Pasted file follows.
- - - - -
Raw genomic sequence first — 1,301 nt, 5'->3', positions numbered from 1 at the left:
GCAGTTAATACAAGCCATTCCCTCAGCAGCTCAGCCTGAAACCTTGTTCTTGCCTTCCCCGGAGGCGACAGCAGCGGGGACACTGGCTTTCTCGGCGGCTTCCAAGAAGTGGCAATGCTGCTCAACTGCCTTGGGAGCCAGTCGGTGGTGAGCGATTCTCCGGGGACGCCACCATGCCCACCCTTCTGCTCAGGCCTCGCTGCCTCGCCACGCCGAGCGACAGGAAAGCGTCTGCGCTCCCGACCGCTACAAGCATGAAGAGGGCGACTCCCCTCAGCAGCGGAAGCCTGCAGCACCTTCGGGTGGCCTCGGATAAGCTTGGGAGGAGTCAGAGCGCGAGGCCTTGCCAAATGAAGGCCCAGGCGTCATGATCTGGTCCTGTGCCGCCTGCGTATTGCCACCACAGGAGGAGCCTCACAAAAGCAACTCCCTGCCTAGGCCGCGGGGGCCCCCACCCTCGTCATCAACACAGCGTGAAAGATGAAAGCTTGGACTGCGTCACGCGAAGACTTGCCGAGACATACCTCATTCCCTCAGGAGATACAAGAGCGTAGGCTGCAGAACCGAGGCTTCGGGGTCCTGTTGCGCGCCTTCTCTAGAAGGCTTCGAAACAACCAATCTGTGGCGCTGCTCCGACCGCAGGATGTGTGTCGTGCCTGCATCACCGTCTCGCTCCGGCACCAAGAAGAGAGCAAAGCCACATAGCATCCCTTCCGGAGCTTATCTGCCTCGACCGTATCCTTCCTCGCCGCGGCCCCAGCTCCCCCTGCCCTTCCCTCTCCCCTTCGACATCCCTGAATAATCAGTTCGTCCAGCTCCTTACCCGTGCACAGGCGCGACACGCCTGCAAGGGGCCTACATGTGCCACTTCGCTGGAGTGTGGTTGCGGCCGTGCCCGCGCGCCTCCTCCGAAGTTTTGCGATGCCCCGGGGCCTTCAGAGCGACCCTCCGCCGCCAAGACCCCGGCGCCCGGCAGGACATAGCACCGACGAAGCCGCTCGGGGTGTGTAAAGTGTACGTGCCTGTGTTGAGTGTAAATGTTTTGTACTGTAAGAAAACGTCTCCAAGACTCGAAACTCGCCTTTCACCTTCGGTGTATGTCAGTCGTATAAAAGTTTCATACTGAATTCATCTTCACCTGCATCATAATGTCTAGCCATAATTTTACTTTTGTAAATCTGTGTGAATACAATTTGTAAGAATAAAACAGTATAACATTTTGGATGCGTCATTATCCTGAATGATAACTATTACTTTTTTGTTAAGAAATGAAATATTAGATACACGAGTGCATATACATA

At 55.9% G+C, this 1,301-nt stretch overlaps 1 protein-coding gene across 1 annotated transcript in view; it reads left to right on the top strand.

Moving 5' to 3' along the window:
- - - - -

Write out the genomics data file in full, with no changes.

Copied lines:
Raw genomic sequence first — 1,301 nt, 5'->3', positions numbered from 1 at the left:
GCAGTTAATACAAGCCATTCCCTCAGCAGCTCAGCCTGAAACCTTGTTCTTGCCTTCCCCGGAGGCGACAGCAGCGGGGACACTGGCTTTCTCGGCGGCTTCCAAGAAGTGGCAATGCTGCTCAACTGCCTTGGGAGCCAGTCGGTGGTGAGCGATTCTCCGGGGACGCCACCATGCCCACCCTTCTGCTCAGGCCTCGCTGCCTCGCCACGCCGAGCGACAGGAAAGCGTCTGCGCTCCCGACCGCTACAAGCATGAAGAGGGCGACTCCCCTCAGCAGCGGAAGCCTGCAGCACCTTCGGGTGGCCTCGGATAAGCTTGGGAGGAGTCAGAGCGCGAGGCCTTGCCAAATGAAGGCCCAGGCGTCATGATCTGGTCCTGTGCCGCCTGCGTATTGCCACCACAGGAGGAGCCTCACAAAAGCAACTCCCTGCCTAGGCCGCGGGGGCCCCCACCCTCGTCATCAACACAGCGTGAAAGATGAAAGCTTGGACTGCGTCACGCGAAGACTTGCCGAGACATACCTCATTCCCTCAGGAGATACAAGAGCGTAGGCTGCAGAACCGAGGCTTCGGGGTCCTGTTGCGCGCCTTCTCTAGAAGGCTTCGAAACAACCAATCTGTGGCGCTGCTCCGACCGCAGGATGTGTGTCGTGCCTGCATCACCGTCTCGCTCCGGCACCAAGAAGAGAGCAAAGCCACATAGCATCCCTTCCGGAGCTTATCTGCCTCGACCGTATCCTTCCTCGCCGCGGCCCCAGCTCCCCCTGCCCTTCCCTCTCCCCTTCGACATCCCTGAATAATCAGTTCGTCCAGCTCCTTACCCGTGCACAGGCGCGACACGCCTGCAAGGGGCCTACATGTGCCACTTCGCTGGAGTGTGGTTGCGGCCGTGCCCGCGCGCCTCCTCCGAAGTTTTGCGATGCCCCGGGGCCTTCAGAGCGACCCTCCGCCGCCAAGACCCCGGCGCCCGGCAGGACATAGCACCGACGAAGCCGCTCGGGGTGTGTAAAGTGTACGTGCCTGTGTTGAGTGTAAATGTTTTGTACTGTAAGAAAACGTCTCCAAGACTCGAAACTCGCCTTTCACCTTCGGTGTATGTCAGTCGTATAAAAGTTTCATACTGAATTCATCTTCACCTGCATCATAATGTCTAGCCATAATTTTACTTTTGTAAATCTGTGTGAATACAATTTGTAAGAATAAAACAGTATAACATTTTGGATGCGTCATTATCCTGAATGATAACTATTACTTTTTTGTTAAGAAATGAAATATTAGATACACGAGTGCATATACATA

At 55.9% G+C, this 1,301-nt stretch overlaps 1 protein-coding gene across 1 annotated transcript in view; it reads left to right on the top strand.

Moving 5' to 3' along the window: